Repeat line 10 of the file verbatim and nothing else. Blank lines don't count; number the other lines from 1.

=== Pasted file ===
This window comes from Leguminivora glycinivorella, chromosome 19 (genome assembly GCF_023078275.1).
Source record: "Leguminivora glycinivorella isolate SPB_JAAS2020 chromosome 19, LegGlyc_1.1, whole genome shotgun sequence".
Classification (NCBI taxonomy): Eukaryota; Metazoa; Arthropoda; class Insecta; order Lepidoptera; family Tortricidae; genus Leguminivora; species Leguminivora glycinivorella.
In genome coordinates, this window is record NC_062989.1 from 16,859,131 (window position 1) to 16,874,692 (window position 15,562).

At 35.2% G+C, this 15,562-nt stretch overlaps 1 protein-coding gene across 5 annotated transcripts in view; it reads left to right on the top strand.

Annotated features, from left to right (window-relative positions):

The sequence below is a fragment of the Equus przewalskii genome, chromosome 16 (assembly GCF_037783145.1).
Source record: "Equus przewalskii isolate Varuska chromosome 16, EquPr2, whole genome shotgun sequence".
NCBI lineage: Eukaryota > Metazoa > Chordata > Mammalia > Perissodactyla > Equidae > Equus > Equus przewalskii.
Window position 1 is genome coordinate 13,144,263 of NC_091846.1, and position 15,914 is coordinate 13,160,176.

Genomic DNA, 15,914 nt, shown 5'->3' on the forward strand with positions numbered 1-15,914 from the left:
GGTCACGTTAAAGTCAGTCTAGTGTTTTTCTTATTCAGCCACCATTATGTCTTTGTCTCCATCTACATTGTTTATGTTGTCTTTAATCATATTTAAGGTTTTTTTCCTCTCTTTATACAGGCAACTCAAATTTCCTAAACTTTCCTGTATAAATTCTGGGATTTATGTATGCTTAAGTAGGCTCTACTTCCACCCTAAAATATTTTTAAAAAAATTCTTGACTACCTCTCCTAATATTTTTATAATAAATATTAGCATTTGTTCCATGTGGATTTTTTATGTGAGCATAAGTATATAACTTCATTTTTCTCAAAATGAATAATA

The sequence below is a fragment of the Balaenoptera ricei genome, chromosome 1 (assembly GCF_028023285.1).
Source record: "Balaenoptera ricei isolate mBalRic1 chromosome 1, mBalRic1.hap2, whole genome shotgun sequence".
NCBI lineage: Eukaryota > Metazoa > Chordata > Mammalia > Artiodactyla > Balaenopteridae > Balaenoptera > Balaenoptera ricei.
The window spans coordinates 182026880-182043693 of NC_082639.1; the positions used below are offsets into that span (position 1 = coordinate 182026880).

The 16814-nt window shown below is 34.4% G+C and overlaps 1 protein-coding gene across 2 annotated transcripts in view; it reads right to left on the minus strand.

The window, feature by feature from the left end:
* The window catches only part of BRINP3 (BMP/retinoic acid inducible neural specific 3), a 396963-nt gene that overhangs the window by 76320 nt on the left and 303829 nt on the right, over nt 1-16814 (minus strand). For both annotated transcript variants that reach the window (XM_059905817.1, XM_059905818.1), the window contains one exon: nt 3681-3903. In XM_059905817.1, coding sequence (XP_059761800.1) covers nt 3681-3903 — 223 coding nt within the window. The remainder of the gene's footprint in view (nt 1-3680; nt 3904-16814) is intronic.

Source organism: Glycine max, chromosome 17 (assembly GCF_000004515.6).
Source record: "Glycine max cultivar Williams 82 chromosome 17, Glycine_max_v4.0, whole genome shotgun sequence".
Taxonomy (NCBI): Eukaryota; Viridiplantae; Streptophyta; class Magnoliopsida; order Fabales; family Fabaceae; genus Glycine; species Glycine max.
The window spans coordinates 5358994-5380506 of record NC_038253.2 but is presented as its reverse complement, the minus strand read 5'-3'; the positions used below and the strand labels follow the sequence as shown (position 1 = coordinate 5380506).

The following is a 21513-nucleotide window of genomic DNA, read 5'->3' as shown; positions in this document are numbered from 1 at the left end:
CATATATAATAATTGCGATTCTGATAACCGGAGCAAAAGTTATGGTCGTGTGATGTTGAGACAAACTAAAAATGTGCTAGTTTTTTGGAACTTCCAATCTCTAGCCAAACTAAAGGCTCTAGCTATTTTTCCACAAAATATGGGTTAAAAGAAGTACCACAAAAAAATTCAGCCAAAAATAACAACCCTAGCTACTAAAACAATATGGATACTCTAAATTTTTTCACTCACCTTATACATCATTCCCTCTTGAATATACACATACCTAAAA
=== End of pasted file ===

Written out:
Window position 1 is genome coordinate 13,144,263 of NC_091846.1, and position 15,914 is coordinate 13,160,176.